Screen shot of AWS sign up page in a browser with the boxes to enter billing information and a message about regarding a temporary, security card transaction circled

As part of the card verification process, a pop-up window from your bank or financial institution may appear and ask you to verify the AWS transaction. Choose the (Mobile or Home) phone registered with your card to receive the passcode, click on Confirm, and once you receive the passcode enter it as required.

Screen shot of AWS sign up page in a browser showing the pop up window asking the user to verify the security transaction

4. Confirm your identity to AWS through a phone call or SMS message

You now need to confirm your identity to AWS through an SMS message or a phone call to the phone number that will be associated with your AWS account (we used the same phone number we entered in step 2).

Please select SMS message or phone call, enter your phone number and the characters in the security check box, and finally click on Send SMS (step 4 of 5). After you enter the code, you will receive the SMS or a phone call within a few seconds.

Screen shot of AWS sign up page in a browser with the option Text message (SMS) for user to receive identity verification code circled

5. Select support plan (Basic) and complete sign-up

You must now select a support plan. Select the Basic support - Free plan and click on Complete sign-up. The Basic support plan is free and you don’t need more if this is your first AWS account.

Screen shot of AWS sign up page in a browser with the option Basic support - Free plan circled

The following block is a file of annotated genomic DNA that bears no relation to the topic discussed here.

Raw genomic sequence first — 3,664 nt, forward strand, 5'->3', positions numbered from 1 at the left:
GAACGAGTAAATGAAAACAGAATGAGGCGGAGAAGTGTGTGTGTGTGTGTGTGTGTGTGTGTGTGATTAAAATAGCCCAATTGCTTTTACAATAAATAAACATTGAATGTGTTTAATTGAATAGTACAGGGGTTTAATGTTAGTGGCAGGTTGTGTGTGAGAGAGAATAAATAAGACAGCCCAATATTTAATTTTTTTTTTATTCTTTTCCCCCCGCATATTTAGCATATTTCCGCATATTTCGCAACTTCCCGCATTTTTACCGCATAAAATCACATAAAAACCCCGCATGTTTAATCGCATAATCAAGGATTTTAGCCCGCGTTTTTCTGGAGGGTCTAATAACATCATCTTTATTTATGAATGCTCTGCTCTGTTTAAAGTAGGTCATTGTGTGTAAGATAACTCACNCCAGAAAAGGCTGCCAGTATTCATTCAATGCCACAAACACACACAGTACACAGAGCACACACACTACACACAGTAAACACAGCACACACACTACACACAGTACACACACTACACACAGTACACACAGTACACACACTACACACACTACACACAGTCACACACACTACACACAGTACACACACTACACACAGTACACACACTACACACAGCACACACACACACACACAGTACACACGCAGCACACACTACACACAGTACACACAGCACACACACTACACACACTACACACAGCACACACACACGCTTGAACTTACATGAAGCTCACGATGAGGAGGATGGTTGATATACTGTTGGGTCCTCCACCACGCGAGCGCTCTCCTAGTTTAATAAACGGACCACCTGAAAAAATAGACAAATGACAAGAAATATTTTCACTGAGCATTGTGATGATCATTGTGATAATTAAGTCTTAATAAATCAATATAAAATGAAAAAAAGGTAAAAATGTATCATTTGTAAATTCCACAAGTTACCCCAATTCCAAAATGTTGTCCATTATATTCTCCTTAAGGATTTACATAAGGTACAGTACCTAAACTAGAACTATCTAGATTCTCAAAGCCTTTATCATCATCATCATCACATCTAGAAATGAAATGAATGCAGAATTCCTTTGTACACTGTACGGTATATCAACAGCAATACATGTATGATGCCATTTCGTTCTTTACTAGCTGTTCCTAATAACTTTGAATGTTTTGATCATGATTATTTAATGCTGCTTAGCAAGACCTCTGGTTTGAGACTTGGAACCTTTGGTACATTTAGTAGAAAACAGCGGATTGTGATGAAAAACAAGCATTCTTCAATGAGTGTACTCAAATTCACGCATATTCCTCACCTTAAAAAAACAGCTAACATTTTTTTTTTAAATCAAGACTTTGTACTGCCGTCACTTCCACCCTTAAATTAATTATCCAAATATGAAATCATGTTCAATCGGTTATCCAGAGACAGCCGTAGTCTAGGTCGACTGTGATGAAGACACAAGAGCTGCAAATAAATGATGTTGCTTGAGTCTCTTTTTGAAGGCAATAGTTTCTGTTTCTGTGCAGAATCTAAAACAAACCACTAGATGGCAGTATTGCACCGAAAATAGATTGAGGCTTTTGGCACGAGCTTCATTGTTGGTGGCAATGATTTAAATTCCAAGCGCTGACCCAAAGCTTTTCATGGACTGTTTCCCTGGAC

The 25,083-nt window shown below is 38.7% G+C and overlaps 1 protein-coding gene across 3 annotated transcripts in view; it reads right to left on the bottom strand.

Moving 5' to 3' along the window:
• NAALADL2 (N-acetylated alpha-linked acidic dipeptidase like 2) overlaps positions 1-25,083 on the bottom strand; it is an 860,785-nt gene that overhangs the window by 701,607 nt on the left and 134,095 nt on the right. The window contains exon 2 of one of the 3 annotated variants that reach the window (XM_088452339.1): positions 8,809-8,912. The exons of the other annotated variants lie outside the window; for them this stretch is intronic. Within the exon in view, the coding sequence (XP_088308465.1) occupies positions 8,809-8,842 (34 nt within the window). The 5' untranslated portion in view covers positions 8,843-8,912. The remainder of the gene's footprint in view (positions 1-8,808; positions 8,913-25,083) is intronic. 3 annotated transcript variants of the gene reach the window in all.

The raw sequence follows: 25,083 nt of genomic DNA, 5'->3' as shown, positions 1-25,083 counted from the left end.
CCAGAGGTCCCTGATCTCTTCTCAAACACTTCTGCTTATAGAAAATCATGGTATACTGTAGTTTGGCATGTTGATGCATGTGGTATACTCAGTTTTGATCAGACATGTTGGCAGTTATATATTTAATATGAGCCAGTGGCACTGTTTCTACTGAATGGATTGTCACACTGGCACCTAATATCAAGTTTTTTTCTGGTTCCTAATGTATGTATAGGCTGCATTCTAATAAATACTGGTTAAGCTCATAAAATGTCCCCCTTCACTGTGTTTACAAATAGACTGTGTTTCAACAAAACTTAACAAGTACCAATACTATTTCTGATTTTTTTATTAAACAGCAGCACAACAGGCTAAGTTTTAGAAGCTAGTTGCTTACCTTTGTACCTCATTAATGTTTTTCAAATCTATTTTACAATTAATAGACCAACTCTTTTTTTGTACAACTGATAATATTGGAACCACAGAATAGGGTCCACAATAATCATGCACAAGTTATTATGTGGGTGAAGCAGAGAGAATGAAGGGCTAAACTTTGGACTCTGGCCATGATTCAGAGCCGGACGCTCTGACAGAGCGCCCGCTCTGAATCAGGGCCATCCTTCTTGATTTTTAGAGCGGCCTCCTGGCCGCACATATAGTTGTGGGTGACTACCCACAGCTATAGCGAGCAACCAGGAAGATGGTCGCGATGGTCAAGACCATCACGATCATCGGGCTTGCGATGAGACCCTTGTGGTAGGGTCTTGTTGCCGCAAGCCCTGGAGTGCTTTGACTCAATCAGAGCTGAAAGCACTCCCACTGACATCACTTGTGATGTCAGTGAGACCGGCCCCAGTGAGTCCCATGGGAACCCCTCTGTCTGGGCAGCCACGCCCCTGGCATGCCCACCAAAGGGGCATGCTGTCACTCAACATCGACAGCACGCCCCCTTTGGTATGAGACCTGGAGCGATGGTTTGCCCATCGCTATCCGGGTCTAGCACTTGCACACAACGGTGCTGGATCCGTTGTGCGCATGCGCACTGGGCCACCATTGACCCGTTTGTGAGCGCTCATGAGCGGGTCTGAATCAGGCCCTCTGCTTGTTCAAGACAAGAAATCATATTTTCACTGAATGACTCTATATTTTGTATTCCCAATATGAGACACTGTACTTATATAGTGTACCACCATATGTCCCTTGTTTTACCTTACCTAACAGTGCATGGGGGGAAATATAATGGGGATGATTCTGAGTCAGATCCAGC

The congratulations page will then be displayed.

You will also receive three emails from AWS with the Subjects:

These emails have links to useful information and resources.

Screen shot of AWS sign up page in a browser showing the Congratulations page and a button to Go to the AWS Management Console"

6. Login to your AWS account

From the congratulations page click on Go to the AWS Management Console where you will be able to sign in.

Login to your Root user account by entering the email address that you used to open your account in step 1 and click on the Next button.

Screen shot of AWS sign in page in a browser showing the options Root user or IAM user to login and the first one circled"

You will then be prompted to: (1) enter some characters by a “Security check” box and then your password; (2) select either the previous or the new version of the Console Home (please choose the new version); and (3) select your cookie preferences (select as you prefer).

Types of user

  1. The login page gives the option to login either as the Root user or as an IAM user — IAM stands for Identity Access Managment.
  2. The Root user account is for the owner of the account who “performs tasks requiring unrestricted access”, such as updating billing information or deleting the account, while an IAM user account is for a user who “performs daily tasks” such as using AWS services.
  3. At this stage you can only login to the Root user account. In the next episode you will create an IAM account which you will use to create and manage AWS resources.

Finally you will be logged in as Root user to the Console Home screen shown below, able to use your account. We will first configure your account in the next episode.

Screen shot of AWS (management) Console in the browser showing the first page after you have logged in


As you eventually will logout from your account, please make a note of the address to log back in to the AWS Managment Console: or

Key Points

  • Your new AWS account is automatically entitled to the one-year AWS Free Tier.

  • The Free Tier has some limits that you must observe in order not to incur unwanted costs.

  • The link to login to your account in the AWS Management Console is